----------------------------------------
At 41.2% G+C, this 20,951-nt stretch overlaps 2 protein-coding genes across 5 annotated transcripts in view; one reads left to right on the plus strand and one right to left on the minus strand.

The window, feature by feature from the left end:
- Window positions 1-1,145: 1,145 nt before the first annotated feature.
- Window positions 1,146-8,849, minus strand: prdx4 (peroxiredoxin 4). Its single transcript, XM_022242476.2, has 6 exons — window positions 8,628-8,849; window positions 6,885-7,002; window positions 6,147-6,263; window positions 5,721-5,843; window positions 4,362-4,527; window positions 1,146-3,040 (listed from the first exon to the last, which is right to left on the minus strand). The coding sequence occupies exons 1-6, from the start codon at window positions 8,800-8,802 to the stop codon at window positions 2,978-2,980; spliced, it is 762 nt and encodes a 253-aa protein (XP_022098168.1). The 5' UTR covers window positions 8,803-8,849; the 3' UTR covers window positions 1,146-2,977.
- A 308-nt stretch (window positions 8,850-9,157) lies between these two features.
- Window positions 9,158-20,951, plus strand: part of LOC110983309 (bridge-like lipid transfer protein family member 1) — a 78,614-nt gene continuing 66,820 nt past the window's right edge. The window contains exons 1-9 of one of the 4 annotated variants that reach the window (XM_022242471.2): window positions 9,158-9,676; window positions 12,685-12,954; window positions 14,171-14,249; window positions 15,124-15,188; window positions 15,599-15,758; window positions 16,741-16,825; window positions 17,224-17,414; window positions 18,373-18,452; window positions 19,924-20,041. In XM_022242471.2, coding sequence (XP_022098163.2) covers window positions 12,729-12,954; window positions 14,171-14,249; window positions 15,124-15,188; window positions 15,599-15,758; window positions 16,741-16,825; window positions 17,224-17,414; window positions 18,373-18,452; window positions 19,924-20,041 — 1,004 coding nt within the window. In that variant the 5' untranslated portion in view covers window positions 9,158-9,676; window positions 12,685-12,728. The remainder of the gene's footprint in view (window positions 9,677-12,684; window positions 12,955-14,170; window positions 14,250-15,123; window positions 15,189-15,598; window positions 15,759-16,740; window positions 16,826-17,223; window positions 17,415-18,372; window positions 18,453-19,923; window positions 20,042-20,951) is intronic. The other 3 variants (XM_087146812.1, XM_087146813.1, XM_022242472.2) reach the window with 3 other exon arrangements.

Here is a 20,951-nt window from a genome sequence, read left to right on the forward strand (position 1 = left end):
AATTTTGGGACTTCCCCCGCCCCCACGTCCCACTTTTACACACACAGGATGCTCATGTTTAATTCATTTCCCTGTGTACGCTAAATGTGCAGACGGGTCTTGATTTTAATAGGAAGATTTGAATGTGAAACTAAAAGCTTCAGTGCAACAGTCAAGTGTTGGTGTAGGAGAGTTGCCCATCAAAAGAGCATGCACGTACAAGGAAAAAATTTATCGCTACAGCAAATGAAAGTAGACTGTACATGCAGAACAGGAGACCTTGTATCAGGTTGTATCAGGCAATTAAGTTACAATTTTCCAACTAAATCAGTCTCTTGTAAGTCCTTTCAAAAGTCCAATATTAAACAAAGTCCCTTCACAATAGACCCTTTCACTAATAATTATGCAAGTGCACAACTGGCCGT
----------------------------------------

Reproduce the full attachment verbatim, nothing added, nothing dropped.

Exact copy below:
At 41.2% G+C, this 20,951-nt stretch overlaps 2 protein-coding genes across 5 annotated transcripts in view; one reads left to right on the plus strand and one right to left on the minus strand.

The window, feature by feature from the left end:
- Window positions 1-1,145: 1,145 nt before the first annotated feature.
- Window positions 1,146-8,849, minus strand: prdx4 (peroxiredoxin 4). Its single transcript, XM_022242476.2, has 6 exons — window positions 8,628-8,849; window positions 6,885-7,002; window positions 6,147-6,263; window positions 5,721-5,843; window positions 4,362-4,527; window positions 1,146-3,040 (listed from the first exon to the last, which is right to left on the minus strand). The coding sequence occupies exons 1-6, from the start codon at window positions 8,800-8,802 to the stop codon at window positions 2,978-2,980; spliced, it is 762 nt and encodes a 253-aa protein (XP_022098168.1). The 5' UTR covers window positions 8,803-8,849; the 3' UTR covers window positions 1,146-2,977.
- A 308-nt stretch (window positions 8,850-9,157) lies between these two features.
- Window positions 9,158-20,951, plus strand: part of LOC110983309 (bridge-like lipid transfer protein family member 1) — a 78,614-nt gene continuing 66,820 nt past the window's right edge. The window contains exons 1-9 of one of the 4 annotated variants that reach the window (XM_022242471.2): window positions 9,158-9,676; window positions 12,685-12,954; window positions 14,171-14,249; window positions 15,124-15,188; window positions 15,599-15,758; window positions 16,741-16,825; window positions 17,224-17,414; window positions 18,373-18,452; window positions 19,924-20,041. In XM_022242471.2, coding sequence (XP_022098163.2) covers window positions 12,729-12,954; window positions 14,171-14,249; window positions 15,124-15,188; window positions 15,599-15,758; window positions 16,741-16,825; window positions 17,224-17,414; window positions 18,373-18,452; window positions 19,924-20,041 — 1,004 coding nt within the window. In that variant the 5' untranslated portion in view covers window positions 9,158-9,676; window positions 12,685-12,728. The remainder of the gene's footprint in view (window positions 9,677-12,684; window positions 12,955-14,170; window positions 14,250-15,123; window positions 15,189-15,598; window positions 15,759-16,740; window positions 16,826-17,223; window positions 17,415-18,372; window positions 18,453-19,923; window positions 20,042-20,951) is intronic. The other 3 variants (XM_087146812.1, XM_087146813.1, XM_022242472.2) reach the window with 3 other exon arrangements.

Here is a 20,951-nt window from a genome sequence, read left to right on the forward strand (position 1 = left end):
AATTTTGGGACTTCCCCCGCCCCCACGTCCCACTTTTACACACACAGGATGCTCATGTTTAATTCATTTCCCTGTGTACGCTAAATGTGCAGACGGGTCTTGATTTTAATAGGAAGATTTGAATGTGAAACTAAAAGCTTCAGTGCAACAGTCAAGTGTTGGTGTAGGAGAGTTGCCCATCAAAAGAGCATGCACGTACAAGGAAAAAATTTATCGCTACAGCAAATGAAAGTAGACTGTACATGCAGAACAGGAGACCTTGTATCAGGTTGTATCAGGCAATTAAGTTACAATTTTCCAACTAAATCAGTCTCTTGTAAGTCCTTTCAAAAGTCCAATATTAAACAAAGTCCCTTCACAATAGACCCTTTCACTAATAATTATGCAAGTGCACAACTGGCCGT